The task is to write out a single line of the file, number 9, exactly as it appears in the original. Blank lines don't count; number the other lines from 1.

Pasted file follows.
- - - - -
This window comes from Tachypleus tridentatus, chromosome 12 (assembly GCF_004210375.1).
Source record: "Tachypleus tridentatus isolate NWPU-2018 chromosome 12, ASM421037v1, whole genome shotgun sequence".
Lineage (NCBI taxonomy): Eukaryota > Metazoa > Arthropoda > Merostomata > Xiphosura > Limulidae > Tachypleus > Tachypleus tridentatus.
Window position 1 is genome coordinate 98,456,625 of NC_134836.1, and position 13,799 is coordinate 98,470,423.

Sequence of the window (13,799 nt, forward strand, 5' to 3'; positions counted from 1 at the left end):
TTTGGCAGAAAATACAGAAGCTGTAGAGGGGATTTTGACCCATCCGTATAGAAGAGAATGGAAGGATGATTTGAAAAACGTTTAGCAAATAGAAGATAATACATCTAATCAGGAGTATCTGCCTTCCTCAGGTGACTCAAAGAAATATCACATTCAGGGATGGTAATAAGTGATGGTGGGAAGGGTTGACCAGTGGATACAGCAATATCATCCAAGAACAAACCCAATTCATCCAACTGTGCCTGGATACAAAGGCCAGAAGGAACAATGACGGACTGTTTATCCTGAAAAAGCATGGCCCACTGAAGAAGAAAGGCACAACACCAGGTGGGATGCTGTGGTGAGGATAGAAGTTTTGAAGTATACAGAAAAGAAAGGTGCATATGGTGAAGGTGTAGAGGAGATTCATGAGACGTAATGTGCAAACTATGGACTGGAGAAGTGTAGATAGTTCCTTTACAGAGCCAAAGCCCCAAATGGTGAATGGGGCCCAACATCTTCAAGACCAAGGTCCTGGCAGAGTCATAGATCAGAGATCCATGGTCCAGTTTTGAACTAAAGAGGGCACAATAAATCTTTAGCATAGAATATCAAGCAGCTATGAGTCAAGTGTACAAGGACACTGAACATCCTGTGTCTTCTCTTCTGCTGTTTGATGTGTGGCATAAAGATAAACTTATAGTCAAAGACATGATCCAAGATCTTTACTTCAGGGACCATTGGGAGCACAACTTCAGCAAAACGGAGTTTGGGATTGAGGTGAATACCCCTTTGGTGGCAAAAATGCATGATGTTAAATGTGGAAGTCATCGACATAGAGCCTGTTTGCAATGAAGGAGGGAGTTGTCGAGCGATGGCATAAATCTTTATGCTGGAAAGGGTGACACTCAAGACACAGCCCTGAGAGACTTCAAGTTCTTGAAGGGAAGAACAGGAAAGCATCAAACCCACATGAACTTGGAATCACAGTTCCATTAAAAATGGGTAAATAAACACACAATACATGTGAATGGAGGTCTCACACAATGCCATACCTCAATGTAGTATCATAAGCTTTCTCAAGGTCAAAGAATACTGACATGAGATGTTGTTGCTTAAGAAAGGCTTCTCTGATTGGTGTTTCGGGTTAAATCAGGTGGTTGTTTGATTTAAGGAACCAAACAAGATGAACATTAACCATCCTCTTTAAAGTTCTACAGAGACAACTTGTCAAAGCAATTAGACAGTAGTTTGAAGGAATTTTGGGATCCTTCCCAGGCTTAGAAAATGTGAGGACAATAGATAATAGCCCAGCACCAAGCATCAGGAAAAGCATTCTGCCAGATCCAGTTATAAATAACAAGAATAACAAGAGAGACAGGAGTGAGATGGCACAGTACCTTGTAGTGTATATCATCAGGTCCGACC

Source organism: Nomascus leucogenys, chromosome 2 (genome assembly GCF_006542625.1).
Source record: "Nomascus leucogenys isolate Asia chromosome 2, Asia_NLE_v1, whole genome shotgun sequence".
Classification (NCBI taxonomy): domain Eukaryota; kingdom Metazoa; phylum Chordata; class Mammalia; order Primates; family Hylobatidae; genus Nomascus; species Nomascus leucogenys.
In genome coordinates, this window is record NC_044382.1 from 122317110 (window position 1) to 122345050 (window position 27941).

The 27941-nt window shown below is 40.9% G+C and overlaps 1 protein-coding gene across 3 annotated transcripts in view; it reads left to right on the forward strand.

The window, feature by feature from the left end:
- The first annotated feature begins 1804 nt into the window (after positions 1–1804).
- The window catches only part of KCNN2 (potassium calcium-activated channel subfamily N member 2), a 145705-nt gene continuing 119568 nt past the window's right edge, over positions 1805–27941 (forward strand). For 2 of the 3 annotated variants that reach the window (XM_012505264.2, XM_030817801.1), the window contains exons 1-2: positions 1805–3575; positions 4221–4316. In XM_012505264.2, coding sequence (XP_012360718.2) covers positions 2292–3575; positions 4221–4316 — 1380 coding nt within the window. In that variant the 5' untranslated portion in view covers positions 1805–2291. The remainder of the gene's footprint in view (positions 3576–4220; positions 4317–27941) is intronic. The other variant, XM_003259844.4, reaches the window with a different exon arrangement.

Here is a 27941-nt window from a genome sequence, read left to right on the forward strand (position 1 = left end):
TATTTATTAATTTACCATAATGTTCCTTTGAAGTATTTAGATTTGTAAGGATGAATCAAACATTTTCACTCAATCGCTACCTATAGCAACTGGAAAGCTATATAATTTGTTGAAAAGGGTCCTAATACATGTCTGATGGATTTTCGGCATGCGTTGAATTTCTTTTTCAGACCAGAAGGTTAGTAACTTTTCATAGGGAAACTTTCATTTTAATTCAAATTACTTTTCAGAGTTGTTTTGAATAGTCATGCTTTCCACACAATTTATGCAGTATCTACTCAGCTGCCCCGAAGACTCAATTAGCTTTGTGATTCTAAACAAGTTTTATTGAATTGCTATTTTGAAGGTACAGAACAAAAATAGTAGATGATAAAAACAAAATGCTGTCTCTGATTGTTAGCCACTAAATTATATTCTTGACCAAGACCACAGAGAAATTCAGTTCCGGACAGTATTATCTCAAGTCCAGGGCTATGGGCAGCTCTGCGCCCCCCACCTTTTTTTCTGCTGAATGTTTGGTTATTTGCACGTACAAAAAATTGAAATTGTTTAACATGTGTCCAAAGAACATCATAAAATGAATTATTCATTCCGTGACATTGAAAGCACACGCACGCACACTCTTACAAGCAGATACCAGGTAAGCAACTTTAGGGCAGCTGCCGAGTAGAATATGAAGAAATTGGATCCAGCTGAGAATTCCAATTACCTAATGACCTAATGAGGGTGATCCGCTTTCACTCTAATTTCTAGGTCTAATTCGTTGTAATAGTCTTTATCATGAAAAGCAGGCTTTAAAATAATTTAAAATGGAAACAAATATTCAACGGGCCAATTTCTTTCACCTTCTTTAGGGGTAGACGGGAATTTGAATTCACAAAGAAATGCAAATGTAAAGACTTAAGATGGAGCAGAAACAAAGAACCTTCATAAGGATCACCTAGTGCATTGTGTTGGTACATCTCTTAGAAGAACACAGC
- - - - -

Classification (NCBI taxonomy): domain Eukaryota; kingdom Metazoa; phylum Chordata; class Mammalia; order Primates; family Hylobatidae; genus Nomascus; species Nomascus leucogenys.